A subgenre combining the intrusion of an evil force, event, or supernatural personage of horror films with the gunfights and frenetic chases of the action genre. Themes or elements often prevalent in typical action-horror films include gore, demons, vicious animals, vampires and most commonly zombies. This category can also take elements from the fantasy genre. Examples include Aliens, Army of Darkness, Resident Evil, Ghost Rider, They Live, Planet Terror, Predator, Undead, World War Z, Train to Busan, Doomsday, Underworld, Constantine, Swamp Thing, Priest, The Crow, Dawn of the Dead, Deep Rising, From Dusk till Dawn, Blade, Legion, and End of Days.
actionaction thrilleraction thriller film
A splatter film is a subgenre of horror film that deliberately focuses on graphic portrayals of gore and graphic violence. These films, usually through the use of special effects, display a fascination with the vulnerability of the human body and the theatricality of its mutilation. The term "splatter cinema" was coined by George A. Romero to describe his film Dawn of the Dead, though Dawn of the Dead is generally considered by critics to have higher aspirations, such as social commentary, than to be simply exploitative for its own sake.
psychologicalpsychological horror filmhorror
Psychological horror films generally differ from the traditional horror film, where the source of the fear is typically something material, such as grotesque or horrifying creatures, monsters, serial killers, or aliens, as well as the splatter film, which derives its frightening effects from gore and graphic violence, in that tension in psychological horror films is more frequently built through atmosphere, eerie sounds and exploitation of the viewer's and the character's psychological fears.
George RomeroRomeroLaurel Entertainment
Between these two films, Romero shot Knightriders (1981), another festival favorite about a group of modern-day jousters who reenact tournaments on motorcycles; and Creepshow (1982), written by Stephen King, an anthology of tongue-in-cheek tales modeled after 1950s horror comics. The cult-classic success of Creepshow led to the creation of Romero's Tales from the Darkside, a horror anthology television series that aired from 1983 to 1988. From the latter half of the 1980s and into the 1990s came Monkey Shines (1988), about a killer helper monkey; Two Evil Eyes (a.k.a.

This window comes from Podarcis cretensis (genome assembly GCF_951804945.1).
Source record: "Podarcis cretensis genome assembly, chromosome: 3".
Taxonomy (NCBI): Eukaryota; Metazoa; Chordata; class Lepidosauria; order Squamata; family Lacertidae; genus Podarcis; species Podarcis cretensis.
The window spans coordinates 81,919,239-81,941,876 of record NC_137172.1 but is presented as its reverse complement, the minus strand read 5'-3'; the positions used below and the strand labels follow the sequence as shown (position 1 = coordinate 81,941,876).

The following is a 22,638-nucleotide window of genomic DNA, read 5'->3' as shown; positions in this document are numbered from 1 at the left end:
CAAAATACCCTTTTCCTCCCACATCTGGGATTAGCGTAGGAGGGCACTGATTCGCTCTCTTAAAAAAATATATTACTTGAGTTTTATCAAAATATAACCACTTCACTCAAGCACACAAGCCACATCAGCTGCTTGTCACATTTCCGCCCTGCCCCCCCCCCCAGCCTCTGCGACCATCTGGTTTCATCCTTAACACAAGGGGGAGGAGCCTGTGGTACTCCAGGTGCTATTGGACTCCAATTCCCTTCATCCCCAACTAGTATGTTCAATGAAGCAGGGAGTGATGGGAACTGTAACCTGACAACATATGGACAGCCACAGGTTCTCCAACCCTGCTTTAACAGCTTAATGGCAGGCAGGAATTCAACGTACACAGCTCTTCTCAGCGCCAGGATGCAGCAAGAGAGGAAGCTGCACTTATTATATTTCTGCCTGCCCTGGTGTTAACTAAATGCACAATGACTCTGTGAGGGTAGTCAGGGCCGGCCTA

Halloweeneleventh installmentHalloween (2018)
According to Danny McBride, the horror of the film aims to create a sense of tension and dread to the audience rather than relying on graphic violence; the make-up and visual effects were provided by Christopher Nelson. Jamie Lee Curtis finished her scenes on February 16, 2018, with the remaining principal photography concluding on February 19, 2018. Response to the film's first test screening led the filmmakers to schedule reshoots beginning June 11, 2018. Filming once again took place in Charleston. Courtney had a week of rehearsal before filming began. Nelson used a life cast of his face to construct the Michael Myers mask and other prosthetics worn by the actor.